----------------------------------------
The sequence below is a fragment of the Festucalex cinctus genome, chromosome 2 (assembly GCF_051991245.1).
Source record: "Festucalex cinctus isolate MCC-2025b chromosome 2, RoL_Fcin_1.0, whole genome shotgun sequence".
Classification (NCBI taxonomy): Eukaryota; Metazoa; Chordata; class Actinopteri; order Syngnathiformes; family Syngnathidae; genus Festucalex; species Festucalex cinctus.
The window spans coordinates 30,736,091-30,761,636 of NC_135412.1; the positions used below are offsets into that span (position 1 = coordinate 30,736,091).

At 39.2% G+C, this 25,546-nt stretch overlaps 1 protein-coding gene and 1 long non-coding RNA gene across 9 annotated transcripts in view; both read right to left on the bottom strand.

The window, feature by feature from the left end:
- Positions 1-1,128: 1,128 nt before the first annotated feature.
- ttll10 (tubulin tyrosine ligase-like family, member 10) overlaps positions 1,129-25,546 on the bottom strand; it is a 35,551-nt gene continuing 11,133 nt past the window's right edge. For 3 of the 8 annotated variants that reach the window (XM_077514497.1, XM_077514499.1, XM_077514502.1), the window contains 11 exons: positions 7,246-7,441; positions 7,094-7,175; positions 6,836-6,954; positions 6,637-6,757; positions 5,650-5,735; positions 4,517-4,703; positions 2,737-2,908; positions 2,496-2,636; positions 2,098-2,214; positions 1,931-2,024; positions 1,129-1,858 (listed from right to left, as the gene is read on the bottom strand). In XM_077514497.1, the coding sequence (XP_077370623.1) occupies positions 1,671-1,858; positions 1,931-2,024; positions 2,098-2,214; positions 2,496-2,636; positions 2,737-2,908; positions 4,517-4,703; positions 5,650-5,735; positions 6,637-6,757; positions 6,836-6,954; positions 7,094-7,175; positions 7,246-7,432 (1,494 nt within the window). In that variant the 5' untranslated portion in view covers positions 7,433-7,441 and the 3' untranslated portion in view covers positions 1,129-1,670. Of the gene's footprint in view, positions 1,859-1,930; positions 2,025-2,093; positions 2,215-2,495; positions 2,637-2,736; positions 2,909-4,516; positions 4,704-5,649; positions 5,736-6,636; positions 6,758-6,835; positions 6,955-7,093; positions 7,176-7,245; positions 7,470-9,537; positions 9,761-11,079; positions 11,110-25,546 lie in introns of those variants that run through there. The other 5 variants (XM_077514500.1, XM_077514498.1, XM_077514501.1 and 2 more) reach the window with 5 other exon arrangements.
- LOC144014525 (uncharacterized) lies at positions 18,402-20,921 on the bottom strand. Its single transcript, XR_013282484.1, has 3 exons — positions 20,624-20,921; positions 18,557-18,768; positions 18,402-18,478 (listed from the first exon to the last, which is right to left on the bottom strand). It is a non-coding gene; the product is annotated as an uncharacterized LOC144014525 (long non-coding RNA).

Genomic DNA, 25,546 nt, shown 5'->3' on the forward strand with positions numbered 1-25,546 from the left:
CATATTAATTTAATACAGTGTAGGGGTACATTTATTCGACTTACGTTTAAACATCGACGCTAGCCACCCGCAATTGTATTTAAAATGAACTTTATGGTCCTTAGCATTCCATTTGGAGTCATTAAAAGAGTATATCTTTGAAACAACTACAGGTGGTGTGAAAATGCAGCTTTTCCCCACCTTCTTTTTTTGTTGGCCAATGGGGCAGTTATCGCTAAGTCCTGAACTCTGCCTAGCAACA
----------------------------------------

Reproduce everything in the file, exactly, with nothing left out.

The sequence below is a fragment of the Festucalex cinctus genome, chromosome 2 (assembly GCF_051991245.1).
Source record: "Festucalex cinctus isolate MCC-2025b chromosome 2, RoL_Fcin_1.0, whole genome shotgun sequence".
Classification (NCBI taxonomy): Eukaryota; Metazoa; Chordata; class Actinopteri; order Syngnathiformes; family Syngnathidae; genus Festucalex; species Festucalex cinctus.
The window spans coordinates 30,736,091-30,761,636 of NC_135412.1; the positions used below are offsets into that span (position 1 = coordinate 30,736,091).

At 39.2% G+C, this 25,546-nt stretch overlaps 1 protein-coding gene and 1 long non-coding RNA gene across 9 annotated transcripts in view; both read right to left on the bottom strand.

The window, feature by feature from the left end:
- Positions 1-1,128: 1,128 nt before the first annotated feature.
- ttll10 (tubulin tyrosine ligase-like family, member 10) overlaps positions 1,129-25,546 on the bottom strand; it is a 35,551-nt gene continuing 11,133 nt past the window's right edge. For 3 of the 8 annotated variants that reach the window (XM_077514497.1, XM_077514499.1, XM_077514502.1), the window contains 11 exons: positions 7,246-7,441; positions 7,094-7,175; positions 6,836-6,954; positions 6,637-6,757; positions 5,650-5,735; positions 4,517-4,703; positions 2,737-2,908; positions 2,496-2,636; positions 2,098-2,214; positions 1,931-2,024; positions 1,129-1,858 (listed from right to left, as the gene is read on the bottom strand). In XM_077514497.1, the coding sequence (XP_077370623.1) occupies positions 1,671-1,858; positions 1,931-2,024; positions 2,098-2,214; positions 2,496-2,636; positions 2,737-2,908; positions 4,517-4,703; positions 5,650-5,735; positions 6,637-6,757; positions 6,836-6,954; positions 7,094-7,175; positions 7,246-7,432 (1,494 nt within the window). In that variant the 5' untranslated portion in view covers positions 7,433-7,441 and the 3' untranslated portion in view covers positions 1,129-1,670. Of the gene's footprint in view, positions 1,859-1,930; positions 2,025-2,093; positions 2,215-2,495; positions 2,637-2,736; positions 2,909-4,516; positions 4,704-5,649; positions 5,736-6,636; positions 6,758-6,835; positions 6,955-7,093; positions 7,176-7,245; positions 7,470-9,537; positions 9,761-11,079; positions 11,110-25,546 lie in introns of those variants that run through there. The other 5 variants (XM_077514500.1, XM_077514498.1, XM_077514501.1 and 2 more) reach the window with 5 other exon arrangements.
- LOC144014525 (uncharacterized) lies at positions 18,402-20,921 on the bottom strand. Its single transcript, XR_013282484.1, has 3 exons — positions 20,624-20,921; positions 18,557-18,768; positions 18,402-18,478 (listed from the first exon to the last, which is right to left on the bottom strand). It is a non-coding gene; the product is annotated as an uncharacterized LOC144014525 (long non-coding RNA).

Genomic DNA, 25,546 nt, shown 5'->3' on the forward strand with positions numbered 1-25,546 from the left:
CATATTAATTTAATACAGTGTAGGGGTACATTTATTCGACTTACGTTTAAACATCGACGCTAGCCACCCGCAATTGTATTTAAAATGAACTTTATGGTCCTTAGCATTCCATTTGGAGTCATTAAAAGAGTATATCTTTGAAACAACTACAGGTGGTGTGAAAATGCAGCTTTTCCCCACCTTCTTTTTTTGTTGGCCAATGGGGCAGTTATCGCTAAGTCCTGAACTCTGCCTAGCAACA